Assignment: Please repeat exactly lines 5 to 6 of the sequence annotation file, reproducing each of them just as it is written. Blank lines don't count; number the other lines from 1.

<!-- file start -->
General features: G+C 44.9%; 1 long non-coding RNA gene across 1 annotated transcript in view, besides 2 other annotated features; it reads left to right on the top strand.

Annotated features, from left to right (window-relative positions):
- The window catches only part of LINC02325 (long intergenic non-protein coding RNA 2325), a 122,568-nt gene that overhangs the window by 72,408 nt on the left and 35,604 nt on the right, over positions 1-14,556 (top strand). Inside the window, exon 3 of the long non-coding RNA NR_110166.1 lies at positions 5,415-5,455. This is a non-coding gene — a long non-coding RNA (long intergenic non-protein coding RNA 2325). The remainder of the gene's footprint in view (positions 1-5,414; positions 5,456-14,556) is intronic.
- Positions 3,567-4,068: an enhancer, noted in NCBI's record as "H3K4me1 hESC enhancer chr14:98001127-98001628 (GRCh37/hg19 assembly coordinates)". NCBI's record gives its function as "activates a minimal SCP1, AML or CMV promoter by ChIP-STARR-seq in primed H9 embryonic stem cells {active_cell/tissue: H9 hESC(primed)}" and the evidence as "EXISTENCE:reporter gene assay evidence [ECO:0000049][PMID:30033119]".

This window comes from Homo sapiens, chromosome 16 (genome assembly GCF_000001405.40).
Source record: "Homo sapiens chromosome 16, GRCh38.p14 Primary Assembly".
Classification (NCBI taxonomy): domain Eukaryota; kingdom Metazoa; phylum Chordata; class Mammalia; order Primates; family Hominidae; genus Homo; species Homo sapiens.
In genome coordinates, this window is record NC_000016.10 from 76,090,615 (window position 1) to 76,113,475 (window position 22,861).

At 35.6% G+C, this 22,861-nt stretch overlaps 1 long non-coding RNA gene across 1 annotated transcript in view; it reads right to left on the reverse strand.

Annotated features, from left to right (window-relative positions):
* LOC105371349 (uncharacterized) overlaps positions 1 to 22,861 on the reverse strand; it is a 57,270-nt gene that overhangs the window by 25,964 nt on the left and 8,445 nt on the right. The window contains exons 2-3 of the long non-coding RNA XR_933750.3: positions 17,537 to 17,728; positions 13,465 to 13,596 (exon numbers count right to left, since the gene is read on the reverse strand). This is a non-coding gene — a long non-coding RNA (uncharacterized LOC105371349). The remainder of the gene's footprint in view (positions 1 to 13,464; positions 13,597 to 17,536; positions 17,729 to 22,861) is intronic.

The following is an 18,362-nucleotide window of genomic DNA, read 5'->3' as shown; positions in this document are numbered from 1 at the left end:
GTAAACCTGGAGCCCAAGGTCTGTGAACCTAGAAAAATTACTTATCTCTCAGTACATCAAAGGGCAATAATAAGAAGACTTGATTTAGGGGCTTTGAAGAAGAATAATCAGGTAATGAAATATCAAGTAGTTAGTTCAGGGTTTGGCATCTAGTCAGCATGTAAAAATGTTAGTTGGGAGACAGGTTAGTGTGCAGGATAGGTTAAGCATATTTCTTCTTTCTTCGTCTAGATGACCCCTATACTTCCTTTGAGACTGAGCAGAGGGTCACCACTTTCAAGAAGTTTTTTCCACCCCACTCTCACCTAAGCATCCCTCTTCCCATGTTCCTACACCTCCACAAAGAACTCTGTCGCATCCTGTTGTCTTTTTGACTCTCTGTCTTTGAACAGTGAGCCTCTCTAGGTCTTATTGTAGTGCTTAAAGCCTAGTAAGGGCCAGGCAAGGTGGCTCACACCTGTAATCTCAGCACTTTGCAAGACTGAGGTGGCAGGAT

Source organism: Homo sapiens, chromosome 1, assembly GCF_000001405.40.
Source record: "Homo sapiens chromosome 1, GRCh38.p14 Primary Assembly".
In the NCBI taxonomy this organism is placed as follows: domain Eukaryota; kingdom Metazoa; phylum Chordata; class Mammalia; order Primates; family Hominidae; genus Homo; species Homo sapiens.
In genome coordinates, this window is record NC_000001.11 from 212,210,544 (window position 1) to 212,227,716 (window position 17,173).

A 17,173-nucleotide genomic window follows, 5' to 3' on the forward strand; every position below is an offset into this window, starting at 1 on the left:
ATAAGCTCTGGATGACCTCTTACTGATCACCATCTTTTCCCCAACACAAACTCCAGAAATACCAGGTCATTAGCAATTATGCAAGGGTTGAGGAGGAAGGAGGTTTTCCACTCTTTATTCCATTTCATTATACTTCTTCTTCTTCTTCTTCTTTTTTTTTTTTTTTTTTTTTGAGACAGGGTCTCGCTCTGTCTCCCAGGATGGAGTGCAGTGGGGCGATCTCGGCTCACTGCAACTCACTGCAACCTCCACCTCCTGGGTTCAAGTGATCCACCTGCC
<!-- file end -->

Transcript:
This window comes from Homo sapiens, chromosome 16 (genome assembly GCF_000001405.40).
Source record: "Homo sapiens chromosome 16, GRCh38.p14 Primary Assembly".